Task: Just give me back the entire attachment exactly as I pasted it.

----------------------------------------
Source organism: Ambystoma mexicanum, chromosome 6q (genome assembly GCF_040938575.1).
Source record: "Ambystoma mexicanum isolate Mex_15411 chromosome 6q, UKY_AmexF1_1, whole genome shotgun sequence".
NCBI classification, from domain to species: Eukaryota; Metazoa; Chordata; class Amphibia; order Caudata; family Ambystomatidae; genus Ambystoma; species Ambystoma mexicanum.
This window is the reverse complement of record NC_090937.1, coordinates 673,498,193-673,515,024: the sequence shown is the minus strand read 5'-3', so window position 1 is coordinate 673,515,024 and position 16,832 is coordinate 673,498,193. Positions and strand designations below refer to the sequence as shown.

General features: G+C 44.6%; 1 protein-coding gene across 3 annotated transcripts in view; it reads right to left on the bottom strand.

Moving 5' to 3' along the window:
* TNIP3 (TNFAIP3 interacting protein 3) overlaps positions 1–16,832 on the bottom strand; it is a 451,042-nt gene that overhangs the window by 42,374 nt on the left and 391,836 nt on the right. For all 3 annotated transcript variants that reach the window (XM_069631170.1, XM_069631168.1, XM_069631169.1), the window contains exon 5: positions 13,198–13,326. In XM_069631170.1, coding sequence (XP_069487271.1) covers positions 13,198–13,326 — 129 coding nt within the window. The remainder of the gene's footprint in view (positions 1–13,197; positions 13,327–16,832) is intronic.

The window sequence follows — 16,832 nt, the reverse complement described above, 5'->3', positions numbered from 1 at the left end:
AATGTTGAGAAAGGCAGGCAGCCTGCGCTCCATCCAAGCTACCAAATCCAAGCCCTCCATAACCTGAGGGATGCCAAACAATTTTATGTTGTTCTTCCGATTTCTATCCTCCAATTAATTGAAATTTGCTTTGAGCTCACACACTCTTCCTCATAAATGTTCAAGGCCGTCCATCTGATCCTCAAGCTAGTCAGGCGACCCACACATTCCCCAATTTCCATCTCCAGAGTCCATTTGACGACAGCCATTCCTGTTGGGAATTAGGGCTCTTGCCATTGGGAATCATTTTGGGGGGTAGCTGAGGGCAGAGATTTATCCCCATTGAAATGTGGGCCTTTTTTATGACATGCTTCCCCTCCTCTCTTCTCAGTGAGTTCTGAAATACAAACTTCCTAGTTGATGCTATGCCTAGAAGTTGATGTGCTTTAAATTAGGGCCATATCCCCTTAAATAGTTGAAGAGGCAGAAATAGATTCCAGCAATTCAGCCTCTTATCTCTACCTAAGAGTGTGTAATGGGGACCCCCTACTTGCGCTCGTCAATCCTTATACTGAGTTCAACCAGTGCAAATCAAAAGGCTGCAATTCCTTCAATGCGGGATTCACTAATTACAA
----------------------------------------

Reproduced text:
Source organism: Ambystoma mexicanum, chromosome 6q (genome assembly GCF_040938575.1).
Source record: "Ambystoma mexicanum isolate Mex_15411 chromosome 6q, UKY_AmexF1_1, whole genome shotgun sequence".
NCBI classification, from domain to species: Eukaryota; Metazoa; Chordata; class Amphibia; order Caudata; family Ambystomatidae; genus Ambystoma; species Ambystoma mexicanum.
This window is the reverse complement of record NC_090937.1, coordinates 673,498,193-673,515,024: the sequence shown is the minus strand read 5'-3', so window position 1 is coordinate 673,515,024 and position 16,832 is coordinate 673,498,193. Positions and strand designations below refer to the sequence as shown.

General features: G+C 44.6%; 1 protein-coding gene across 3 annotated transcripts in view; it reads right to left on the bottom strand.

Moving 5' to 3' along the window:
* TNIP3 (TNFAIP3 interacting protein 3) overlaps positions 1–16,832 on the bottom strand; it is a 451,042-nt gene that overhangs the window by 42,374 nt on the left and 391,836 nt on the right. For all 3 annotated transcript variants that reach the window (XM_069631170.1, XM_069631168.1, XM_069631169.1), the window contains exon 5: positions 13,198–13,326. In XM_069631170.1, coding sequence (XP_069487271.1) covers positions 13,198–13,326 — 129 coding nt within the window. The remainder of the gene's footprint in view (positions 1–13,197; positions 13,327–16,832) is intronic.

The window sequence follows — 16,832 nt, the reverse complement described above, 5'->3', positions numbered from 1 at the left end:
AATGTTGAGAAAGGCAGGCAGCCTGCGCTCCATCCAAGCTACCAAATCCAAGCCCTCCATAACCTGAGGGATGCCAAACAATTTTATGTTGTTCTTCCGATTTCTATCCTCCAATTAATTGAAATTTGCTTTGAGCTCACACACTCTTCCTCATAAATGTTCAAGGCCGTCCATCTGATCCTCAAGCTAGTCAGGCGACCCACACATTCCCCAATTTCCATCTCCAGAGTCCATTTGACGACAGCCATTCCTGTTGGGAATTAGGGCTCTTGCCATTGGGAATCATTTTGGGGGGTAGCTGAGGGCAGAGATTTATCCCCATTGAAATGTGGGCCTTTTTTATGACATGCTTCCCCTCCTCTCTTCTCAGTGAGTTCTGAAATACAAACTTCCTAGTTGATGCTATGCCTAGAAGTTGATGTGCTTTAAATTAGGGCCATATCCCCTTAAATAGTTGAAGAGGCAGAAATAGATTCCAGCAATTCAGCCTCTTATCTCTACCTAAGAGTGTGTAATGGGGACCCCCTACTTGCGCTCGTCAATCCTTATACTGAGTTCAACCAGTGCAAATCAAAAGGCTGCAATTCCTTCAATGCGGGATTCACTAATTACAA